This exhibition also considers the medium and dissemination of photography itself, exploring the central role of the photo-book in avant-garde photography and the pioneering use of graphic design within these publications. As well the issues of Provoke magazine in which Moriyama and his contemporaries showcased their work, the exhibition includes fashion photography from Klein’s work with Vogue and installations relating to his satirical films Mister Freedom and Who Are You Polly Maggoo? New ways of presenting photography are also demonstrated by Moriyama’s installation Polaroid/Polaroid 1997, which recreates his studio interior through a meticulous arrangement of Polaroid images.

William Klein was born in New York, USA in 1928 and now lives and works in Paris, France. Solo exhibitions of his work have been held at the Centre Pompidou, Paris and the Scottish National Gallery, Edinburgh and he received the Outstanding Contribution to Photography Award at the 2012 Sony World Photography Awards.

Daido Moriyama was born in Osaka, Japan in 1938 and moved to Tokyo in 1961, where he continues to live and work. He was recently given a Lifetime Achievement Award by the International Centre of Photography and his work has been the subject of solo exhibitions at the San Francisco Museum of Modern Art; The Cartier Foundation, Paris; and The National Museum of Art, Osaka.

William Klein + Daido Moriyama is co-curated by Simon Baker, Curator of Photography and International Art, Tate, and Juliet Bingham, Curator, Tate Modern, with Kasia Redzisz, Assistant Curator, Tate Modern. The exhibition is accompanied by new books about both photographers from Tate Publishing. A season of film screenings at Tate Modern is also being held to coincide with the exhibition, showing Klein’s feature films and documentaries.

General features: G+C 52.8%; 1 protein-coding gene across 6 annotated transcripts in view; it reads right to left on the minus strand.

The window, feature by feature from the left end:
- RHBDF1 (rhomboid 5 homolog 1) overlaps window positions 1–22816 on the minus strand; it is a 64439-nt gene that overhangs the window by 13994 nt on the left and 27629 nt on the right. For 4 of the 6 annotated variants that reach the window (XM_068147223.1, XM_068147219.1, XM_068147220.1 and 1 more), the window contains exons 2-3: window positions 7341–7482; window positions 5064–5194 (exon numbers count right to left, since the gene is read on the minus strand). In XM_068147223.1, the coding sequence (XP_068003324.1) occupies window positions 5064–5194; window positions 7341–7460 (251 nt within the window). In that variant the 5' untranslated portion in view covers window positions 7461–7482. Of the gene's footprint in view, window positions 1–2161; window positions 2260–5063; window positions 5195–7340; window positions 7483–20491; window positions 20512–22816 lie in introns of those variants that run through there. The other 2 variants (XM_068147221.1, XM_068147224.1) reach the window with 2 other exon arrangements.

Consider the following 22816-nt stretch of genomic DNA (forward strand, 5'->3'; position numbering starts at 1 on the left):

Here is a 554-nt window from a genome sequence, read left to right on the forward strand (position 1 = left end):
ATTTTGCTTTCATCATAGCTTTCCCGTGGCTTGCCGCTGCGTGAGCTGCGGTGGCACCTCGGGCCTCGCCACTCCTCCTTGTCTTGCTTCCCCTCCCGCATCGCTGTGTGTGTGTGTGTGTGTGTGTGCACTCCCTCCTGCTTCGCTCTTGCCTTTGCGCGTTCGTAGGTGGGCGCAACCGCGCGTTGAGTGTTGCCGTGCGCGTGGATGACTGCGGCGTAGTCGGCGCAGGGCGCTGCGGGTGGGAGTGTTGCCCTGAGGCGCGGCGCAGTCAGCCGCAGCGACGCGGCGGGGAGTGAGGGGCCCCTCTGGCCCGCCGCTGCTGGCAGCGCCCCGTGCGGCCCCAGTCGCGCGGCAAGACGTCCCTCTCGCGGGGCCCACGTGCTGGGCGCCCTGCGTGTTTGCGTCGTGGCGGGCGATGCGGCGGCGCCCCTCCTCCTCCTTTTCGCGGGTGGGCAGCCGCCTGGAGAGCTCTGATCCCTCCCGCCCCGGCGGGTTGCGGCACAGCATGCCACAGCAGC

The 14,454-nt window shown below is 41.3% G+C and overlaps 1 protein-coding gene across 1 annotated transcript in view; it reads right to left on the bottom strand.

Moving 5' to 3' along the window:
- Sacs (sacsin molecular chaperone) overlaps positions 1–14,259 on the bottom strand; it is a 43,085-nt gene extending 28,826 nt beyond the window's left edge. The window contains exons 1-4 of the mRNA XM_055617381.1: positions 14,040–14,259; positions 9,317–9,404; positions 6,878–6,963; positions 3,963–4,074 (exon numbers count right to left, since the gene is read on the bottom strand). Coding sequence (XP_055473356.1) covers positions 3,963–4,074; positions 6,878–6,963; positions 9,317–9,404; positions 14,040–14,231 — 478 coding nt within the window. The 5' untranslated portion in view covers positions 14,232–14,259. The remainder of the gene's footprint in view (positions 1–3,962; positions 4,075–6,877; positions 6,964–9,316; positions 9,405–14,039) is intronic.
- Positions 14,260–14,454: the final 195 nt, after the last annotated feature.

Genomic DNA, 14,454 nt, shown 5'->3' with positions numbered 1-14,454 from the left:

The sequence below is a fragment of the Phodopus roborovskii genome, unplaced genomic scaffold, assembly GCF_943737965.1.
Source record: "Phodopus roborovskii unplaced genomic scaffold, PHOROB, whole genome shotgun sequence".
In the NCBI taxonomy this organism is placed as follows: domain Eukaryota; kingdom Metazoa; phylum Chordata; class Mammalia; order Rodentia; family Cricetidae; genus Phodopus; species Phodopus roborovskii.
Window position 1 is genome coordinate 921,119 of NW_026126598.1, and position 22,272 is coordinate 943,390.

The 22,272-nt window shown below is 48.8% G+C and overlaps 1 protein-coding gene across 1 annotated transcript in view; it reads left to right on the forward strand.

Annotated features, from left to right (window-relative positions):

Press release from the Tate Modern website

 

Daidō Moriyama (Japanese, born 1938) 'Memory of Dog 2' 1981

 

Daidō Moriyama (Japanese, born 1938)
Memory of Dog 2
1981
Gelatin silver print
© Daido Moriyama

 

Daidō Moriyama (Japanese, born 1938) 'Tokyo color' 2008-2015

 

Daidō Moriyama (Japanese, born 1938)
Tokyo color
2008-2015
© Daido Moriyama

 

Daido Moriyama. 'Tokyo' 2011

 

Daidō Moriyama (Japanese, b. 1938)
Tokyo
2011
Gelatin silver print
Courtesy Daido Moriyama Photo Foundation
© Daido Moriyama

 

 

After reading Jack Kerouac’s classic beat novel On The Road, Moriyama began photographing the roads leading into and out of Japanese towns. Instead of places people live in and feel comfortable with, he portrays cities primarily as destinations to be visited and left behind. The resulting book, Hunter (1972), is described as a “road map of images from all over Japan through a moving car window. Routes and roads are the hunting field for me as a photographer.”